PRETORIA – Not even the most ardent of believers or vehement naysayers would have predicted such a weekend for South African rugby.
It was an emotional and historic day at Ellis Park on Saturday as Siya Kolisi led the Springbok team, bringing to life a dream that millions of black South Africans never thought they would experience in their lifetime.
That moment when Kolisi ran onto the lush turf at South African rugby’s spiritual home was not only the turning point for the game itself but it a poignant coming of age story for a sport that must embrace the millions of black people that have for decades felt purposefully excluded.
While Ellis Park was not at its capacity, the 55 000 voices that belted out the national anthem did so with the gusto of the 55 million people that make up this country.
In an instant, it healed the wounds of the past and surged the game into the future with the confidence that it might become mighty again.
The pockets of traditional Xhosa songs, known asamagwijo (songs of the people), were just as loud at times but the goosebump inducing songs became louder as the Springboks valiantly fought back from being down 24-3 and well on their way to a record defeat on home soil by the English.
In the end, it was the unrelenting noise of amagwijo that made the Springboks win all the more sweeter as the boisterous group of black supporters, led by Chulumanco Macingwana, ululated and sang the praises by name of their new Springbok heroes as they made their way around the stadium thanking the crowd.
This was a new dawn in South African rugby and one that Saru has to bottle up and run with.
This was the new face of Springbok rugby on the field and in the stands and the sweet sound of amagwijo was an affirmation that the times have certainly changed for Bok rugby ... for the better.
Saru must capitalise on the sentiments of Saturday - from Kolisi’s historic moment as the first black captain of the Boks to that Wakanda-styled celebration done by wing Aphiwe Dyantyi after scoring his try to the assured look on Sbu Nkosi’s face after scoring his brace of tries to finally the emotions of all South Africa’s races while singing the national anthem and the everlasting songs of amagwijo that lasted long into the Ellis Park evening.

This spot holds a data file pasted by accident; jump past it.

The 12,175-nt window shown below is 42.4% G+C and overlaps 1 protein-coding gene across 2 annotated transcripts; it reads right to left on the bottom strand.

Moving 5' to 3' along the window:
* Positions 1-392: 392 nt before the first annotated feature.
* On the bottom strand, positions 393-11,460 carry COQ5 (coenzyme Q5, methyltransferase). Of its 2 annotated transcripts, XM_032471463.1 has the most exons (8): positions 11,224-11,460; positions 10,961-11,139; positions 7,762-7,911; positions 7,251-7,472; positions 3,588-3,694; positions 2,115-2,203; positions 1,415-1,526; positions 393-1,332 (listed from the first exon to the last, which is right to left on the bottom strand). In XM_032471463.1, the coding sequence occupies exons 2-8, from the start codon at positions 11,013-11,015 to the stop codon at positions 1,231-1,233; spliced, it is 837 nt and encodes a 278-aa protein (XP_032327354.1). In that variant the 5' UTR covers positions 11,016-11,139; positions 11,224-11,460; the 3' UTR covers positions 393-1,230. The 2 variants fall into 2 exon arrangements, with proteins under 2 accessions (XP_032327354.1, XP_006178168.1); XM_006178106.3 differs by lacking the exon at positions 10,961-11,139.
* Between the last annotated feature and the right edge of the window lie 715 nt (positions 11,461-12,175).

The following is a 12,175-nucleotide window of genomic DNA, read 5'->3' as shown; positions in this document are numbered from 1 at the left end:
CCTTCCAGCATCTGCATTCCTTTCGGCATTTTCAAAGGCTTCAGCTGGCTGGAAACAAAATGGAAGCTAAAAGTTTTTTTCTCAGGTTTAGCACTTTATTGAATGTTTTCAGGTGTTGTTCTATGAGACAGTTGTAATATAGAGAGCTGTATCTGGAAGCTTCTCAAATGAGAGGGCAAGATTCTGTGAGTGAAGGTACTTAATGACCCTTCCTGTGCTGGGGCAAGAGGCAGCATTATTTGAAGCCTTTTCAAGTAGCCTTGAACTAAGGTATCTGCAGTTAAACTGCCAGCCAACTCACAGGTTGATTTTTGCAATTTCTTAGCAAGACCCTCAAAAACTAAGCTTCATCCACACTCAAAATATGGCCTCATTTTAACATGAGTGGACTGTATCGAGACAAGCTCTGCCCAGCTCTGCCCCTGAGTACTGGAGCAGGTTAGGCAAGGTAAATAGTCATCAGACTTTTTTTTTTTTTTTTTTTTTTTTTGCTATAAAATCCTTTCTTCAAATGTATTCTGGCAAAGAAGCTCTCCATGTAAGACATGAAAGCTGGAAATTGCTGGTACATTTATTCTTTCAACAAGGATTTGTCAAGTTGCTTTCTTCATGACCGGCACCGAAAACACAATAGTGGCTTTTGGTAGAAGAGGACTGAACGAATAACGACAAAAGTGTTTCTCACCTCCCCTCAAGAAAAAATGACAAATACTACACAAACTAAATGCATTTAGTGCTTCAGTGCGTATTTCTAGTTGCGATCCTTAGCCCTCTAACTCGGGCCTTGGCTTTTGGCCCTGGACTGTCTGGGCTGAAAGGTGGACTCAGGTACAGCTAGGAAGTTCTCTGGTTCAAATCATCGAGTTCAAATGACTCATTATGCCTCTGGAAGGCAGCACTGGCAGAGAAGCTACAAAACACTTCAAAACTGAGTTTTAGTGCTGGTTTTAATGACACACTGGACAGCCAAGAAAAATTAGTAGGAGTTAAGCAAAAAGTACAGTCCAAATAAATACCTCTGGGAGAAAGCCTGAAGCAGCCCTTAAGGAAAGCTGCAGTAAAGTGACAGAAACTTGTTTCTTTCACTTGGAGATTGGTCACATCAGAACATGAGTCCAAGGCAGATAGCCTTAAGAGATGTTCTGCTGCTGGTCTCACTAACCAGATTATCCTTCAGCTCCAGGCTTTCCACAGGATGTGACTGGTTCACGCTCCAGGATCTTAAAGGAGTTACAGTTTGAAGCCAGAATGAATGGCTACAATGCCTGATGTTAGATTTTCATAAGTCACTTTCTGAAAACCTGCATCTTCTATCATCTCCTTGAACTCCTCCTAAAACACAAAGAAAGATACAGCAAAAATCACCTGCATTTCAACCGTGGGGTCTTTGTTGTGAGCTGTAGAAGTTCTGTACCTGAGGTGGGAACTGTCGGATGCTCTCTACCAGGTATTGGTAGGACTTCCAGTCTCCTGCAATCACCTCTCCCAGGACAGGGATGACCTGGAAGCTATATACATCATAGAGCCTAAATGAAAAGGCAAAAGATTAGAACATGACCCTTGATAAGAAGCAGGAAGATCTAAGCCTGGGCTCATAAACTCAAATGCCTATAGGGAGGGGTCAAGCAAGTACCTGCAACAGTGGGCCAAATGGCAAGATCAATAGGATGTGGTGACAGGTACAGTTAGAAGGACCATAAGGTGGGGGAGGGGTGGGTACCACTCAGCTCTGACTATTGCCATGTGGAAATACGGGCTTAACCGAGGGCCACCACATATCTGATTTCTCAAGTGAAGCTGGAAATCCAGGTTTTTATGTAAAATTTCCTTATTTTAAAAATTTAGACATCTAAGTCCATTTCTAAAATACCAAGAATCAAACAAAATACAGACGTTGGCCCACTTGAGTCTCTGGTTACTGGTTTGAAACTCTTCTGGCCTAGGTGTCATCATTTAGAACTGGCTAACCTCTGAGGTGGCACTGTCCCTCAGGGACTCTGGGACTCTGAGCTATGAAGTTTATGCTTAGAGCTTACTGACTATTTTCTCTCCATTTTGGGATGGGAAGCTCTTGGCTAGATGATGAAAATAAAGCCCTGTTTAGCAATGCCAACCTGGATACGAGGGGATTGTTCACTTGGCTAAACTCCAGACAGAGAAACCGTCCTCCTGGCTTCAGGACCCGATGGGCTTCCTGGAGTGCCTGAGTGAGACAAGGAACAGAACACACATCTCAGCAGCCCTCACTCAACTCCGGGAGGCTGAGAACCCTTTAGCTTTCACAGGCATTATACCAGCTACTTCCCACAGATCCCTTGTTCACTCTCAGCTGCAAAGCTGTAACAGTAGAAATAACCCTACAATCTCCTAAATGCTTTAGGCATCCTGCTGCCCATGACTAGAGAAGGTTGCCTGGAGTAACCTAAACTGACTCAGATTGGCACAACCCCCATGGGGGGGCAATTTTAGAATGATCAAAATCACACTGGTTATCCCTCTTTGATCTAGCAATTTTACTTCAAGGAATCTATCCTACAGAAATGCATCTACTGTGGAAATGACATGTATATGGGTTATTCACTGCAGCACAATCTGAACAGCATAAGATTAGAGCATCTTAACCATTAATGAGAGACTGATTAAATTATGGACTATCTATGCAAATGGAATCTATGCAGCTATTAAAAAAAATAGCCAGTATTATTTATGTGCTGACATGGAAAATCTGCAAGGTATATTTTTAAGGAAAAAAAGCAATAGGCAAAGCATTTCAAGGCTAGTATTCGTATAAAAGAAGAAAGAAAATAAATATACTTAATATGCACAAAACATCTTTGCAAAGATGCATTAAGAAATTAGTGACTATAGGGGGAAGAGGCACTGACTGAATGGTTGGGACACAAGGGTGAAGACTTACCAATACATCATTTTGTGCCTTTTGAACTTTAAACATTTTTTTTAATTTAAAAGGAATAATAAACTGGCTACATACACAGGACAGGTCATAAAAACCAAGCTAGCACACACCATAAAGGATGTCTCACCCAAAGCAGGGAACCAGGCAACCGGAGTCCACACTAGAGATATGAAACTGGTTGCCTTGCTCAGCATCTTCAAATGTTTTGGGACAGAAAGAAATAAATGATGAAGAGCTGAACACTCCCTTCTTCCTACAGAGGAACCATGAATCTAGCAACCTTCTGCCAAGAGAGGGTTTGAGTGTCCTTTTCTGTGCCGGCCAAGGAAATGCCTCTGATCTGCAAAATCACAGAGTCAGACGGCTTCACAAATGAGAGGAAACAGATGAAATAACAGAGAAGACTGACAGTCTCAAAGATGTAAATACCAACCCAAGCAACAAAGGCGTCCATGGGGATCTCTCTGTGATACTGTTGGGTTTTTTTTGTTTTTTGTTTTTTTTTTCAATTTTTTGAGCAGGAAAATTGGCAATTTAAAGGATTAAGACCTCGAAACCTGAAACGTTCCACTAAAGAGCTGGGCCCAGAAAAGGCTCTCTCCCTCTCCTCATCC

This was the transformation that Saru and government have long been talking about but have never been able to achieve.
It was an inspiring moment that will ignite hope amongst millions of children, black and white, rich or poor, to take up the game and make sure it grows beyond the minds of the archaic and prejudiced individuals that claim to be the custodians of the game.
The weekend was made even sweeter by the Springbok Sevens side unlikely retention of the HSBC World Sevens Series title.
It was unlikely title victory because Fiji had the crown in their hands until the last game of the series but were dumped out of the cup competition by England in the quarter-finals, which gave the Blitzbokke a glimmer of hope.
It was that hope that Neil Powell’s men held onto and made good of as they went on to beat England in the final in Paris to clinch the world championship by the slimmest of margins - two points to be exact.
And at the heart of the Blitzbokke’s success is how they have embraced amagwijo as their songs of choice, win or lose.
For a good while now, the Blitzbokke have been the poster boys of what meaningful transformation can do to the sport of rugby and they’ve done so while winning and conquering the world.
The time of change has come for Saru and their affiliates in the franchises and unions.
There is no better time than now to change the face of South African rugby and return the country back to the top.
And this feeling of change and being on top of the world will last long into our lifetime as long as they use this new energy, just like amagwijo did at Ellis Park on Saturday and in Paris on Sunday.